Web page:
Wednesday, July 31, 2013

Progress Report: Toggle

Gentlemen's watch chains had toggles that anchored the chain and watch to a button hole.  Under that, there was a fob, which functioned as a counterweight to pull the toggle against the back of the button hole and thus added security.  The assembly I am planning will still have the toggle, but it will act as a closing device, slipping into the bail of the stop watch.  That way, the whole assembly can be worn around one's neck, or just as the old pocket watches with chains were, with the watch in a pocket and the chain draped across the belly and fob dangling attractively.  In old days, the fobs became sumptuary objects d'art for display of one's wealth and taste.  I like using the marble for that, myself.  It's a sumptuous marble.

This toggle is an unused horse shoe nail with a tie wire bail riveted to it.  The two brass rivets will show on the front as both ornamental and functional elements.  

Tomorrow, the chain, if my new looping pliers arrive.

Notice that the gun blue really showed up this time, with a peacock play of color?

This will be a fun piece for a woman or for a fine, dressed-up dandy.

Tuesday, July 30, 2013

Progress Report: Fob & Hook

A watch chain must have a fob, so today I made one from 18 ga. steel wire and a marble from my collection.  It is a glorious marble, with bubbles, streaks, and sort of a champagne color.  And also from steel wire, a hook.  Both were darkened and polished with gun blue, which can produce some peacock colors, although in mild steel it isn't as obvious.  Then I finished off with Renaissance Wax.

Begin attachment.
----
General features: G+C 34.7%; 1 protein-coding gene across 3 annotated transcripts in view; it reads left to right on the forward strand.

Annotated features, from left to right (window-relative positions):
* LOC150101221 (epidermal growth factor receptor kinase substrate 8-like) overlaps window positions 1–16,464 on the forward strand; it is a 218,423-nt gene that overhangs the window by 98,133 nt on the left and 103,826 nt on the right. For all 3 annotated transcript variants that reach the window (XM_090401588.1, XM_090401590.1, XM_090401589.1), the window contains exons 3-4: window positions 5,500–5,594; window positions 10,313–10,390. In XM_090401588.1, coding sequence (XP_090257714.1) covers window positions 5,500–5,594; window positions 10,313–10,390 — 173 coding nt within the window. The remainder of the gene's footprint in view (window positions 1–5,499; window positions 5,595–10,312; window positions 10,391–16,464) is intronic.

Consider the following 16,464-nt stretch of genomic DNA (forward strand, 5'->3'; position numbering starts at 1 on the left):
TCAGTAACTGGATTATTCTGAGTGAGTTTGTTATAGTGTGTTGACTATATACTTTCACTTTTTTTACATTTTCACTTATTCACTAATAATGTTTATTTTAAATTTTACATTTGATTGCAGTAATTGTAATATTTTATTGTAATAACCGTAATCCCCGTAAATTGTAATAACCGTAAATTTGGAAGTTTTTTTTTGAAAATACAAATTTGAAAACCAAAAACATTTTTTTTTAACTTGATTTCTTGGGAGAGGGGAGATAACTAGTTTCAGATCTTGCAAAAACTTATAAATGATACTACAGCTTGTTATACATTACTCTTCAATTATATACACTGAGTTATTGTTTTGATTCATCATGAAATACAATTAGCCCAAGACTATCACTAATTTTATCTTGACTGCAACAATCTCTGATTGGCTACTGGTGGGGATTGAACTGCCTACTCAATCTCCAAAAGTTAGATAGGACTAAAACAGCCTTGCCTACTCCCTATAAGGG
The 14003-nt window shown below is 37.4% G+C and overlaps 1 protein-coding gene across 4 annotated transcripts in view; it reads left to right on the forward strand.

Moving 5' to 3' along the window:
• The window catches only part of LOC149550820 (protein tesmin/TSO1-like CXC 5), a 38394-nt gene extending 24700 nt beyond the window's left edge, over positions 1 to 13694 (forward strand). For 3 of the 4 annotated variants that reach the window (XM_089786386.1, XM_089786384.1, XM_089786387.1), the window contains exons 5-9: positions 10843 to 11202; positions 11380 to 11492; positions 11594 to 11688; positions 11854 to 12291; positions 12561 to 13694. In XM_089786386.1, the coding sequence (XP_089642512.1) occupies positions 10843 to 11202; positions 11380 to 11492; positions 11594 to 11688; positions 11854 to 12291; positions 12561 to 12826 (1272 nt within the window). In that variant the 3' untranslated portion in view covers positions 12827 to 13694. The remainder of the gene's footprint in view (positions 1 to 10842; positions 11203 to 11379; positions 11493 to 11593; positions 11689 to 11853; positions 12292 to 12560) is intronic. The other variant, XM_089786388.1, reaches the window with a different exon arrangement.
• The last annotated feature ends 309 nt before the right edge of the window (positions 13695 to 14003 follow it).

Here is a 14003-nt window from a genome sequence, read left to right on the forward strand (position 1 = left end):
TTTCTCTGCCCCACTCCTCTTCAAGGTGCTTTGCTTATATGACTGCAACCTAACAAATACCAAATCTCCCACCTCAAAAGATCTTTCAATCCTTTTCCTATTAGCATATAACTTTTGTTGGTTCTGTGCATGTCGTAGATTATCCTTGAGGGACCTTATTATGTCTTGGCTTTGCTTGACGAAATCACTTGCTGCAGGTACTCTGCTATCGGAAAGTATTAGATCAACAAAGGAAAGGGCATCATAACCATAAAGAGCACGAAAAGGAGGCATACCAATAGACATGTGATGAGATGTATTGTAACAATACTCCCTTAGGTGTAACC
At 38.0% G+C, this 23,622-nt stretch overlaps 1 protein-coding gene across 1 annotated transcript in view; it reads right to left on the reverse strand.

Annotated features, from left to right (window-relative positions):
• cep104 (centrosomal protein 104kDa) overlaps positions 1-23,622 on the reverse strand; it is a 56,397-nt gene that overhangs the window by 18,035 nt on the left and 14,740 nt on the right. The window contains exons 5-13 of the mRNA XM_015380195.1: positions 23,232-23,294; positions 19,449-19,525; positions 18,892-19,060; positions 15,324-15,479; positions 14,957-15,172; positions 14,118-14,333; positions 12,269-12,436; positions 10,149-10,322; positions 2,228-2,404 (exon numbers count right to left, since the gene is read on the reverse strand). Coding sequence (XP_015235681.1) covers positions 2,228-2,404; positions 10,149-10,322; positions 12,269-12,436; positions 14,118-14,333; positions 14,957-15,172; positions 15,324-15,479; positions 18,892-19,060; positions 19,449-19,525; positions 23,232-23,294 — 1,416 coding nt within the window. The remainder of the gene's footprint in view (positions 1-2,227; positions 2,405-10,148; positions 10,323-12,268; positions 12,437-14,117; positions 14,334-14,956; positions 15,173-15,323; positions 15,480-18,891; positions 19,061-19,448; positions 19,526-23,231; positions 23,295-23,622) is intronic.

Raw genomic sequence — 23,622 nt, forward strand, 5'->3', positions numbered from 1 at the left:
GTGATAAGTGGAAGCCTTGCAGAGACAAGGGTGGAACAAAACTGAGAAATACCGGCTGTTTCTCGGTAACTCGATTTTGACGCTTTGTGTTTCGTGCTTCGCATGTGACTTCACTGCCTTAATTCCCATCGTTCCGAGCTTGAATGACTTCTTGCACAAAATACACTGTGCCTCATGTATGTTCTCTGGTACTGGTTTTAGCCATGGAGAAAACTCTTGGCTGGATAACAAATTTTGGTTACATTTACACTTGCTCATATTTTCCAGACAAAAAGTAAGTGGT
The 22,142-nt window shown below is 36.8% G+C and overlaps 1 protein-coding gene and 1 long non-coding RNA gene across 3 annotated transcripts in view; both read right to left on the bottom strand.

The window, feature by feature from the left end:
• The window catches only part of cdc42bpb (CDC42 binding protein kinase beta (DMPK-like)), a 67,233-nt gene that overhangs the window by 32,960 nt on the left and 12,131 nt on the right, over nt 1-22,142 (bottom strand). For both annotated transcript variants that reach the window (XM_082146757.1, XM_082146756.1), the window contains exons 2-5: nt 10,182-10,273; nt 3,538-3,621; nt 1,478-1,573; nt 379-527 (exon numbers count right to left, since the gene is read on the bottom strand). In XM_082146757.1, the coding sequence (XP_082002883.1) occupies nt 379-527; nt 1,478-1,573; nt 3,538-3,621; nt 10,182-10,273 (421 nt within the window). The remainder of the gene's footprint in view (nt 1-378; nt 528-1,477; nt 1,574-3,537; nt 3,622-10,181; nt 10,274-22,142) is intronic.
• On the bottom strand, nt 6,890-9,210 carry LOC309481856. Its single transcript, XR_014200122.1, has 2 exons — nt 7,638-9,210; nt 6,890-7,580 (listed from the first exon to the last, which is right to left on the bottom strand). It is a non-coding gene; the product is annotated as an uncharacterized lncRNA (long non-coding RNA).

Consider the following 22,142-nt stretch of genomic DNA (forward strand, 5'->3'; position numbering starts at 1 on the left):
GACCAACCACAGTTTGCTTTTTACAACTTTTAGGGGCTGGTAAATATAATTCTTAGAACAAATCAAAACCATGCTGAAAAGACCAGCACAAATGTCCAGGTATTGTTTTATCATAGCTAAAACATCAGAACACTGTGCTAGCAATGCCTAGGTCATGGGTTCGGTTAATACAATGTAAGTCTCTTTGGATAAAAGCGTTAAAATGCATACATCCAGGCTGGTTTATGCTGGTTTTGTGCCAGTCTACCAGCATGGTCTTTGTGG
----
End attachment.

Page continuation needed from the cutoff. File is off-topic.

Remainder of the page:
The links and jump rings come next.

It's a delight to work with the sort of focus that allows each stage to be an end in itself, as mindfully as I can manage, no hurry.  That lets the ideas flow.

Monday, July 29, 2013

Keep Silence, a Work In Progress

I had this lovely old pocket watch case with no crown stem or stop watch button, and, worse yet, no crystal to cover that enticing interior space, and no back, either.  Only the case. Just the job for some jeweler's resin. So the project began last summer, during a very warm spell, which is a good time for resin pours. I'm so tickled: I was able to get a lens built in situ. It took three separate pours, the first with plastic wrap taped over the opening, the second a layer behind that, and the last over the first layer and domed. The secret to getting a dome is to let the resin batch cure to the point that it is viscuous enough to run very slowly and make a rounded edge where it spreads.

Well, that much worked out and the project sat for a year, ripening in my mind. I wanted to make a reliquary, and needed to collect just the right small cool things and achieve the right state of mind to build the interior. Originally, I was thinking a solid mass of resin, but last week, when I picked it up again, I saw how much more enticing it was to have a sealed-off hollow place, encapsulated, for holding the objects inside. Then a barnacled fragment of moon snail shell popped out at me from the window sill above my work bench. This got combined with an illustration of sea algae, steel engraved, from my antique Wilson's Reader Fifth Edition, 1861, which also yieled the scrap of text that became the title. The back got papered over with text from another antique, a biography of Cowper, soaked with resins, Keith LoBue style. And I found just the right size of verdigris encrusted rhinestone in a scrap of old earring to fit inside one of the barnacles. It just fell together in a couple of days after a year of ripening. The domed lens acts like a magnifying glass and makes for interesting distortions as you change viewpoints. The text "keep silence and if" swirls around just on the edge of legibility.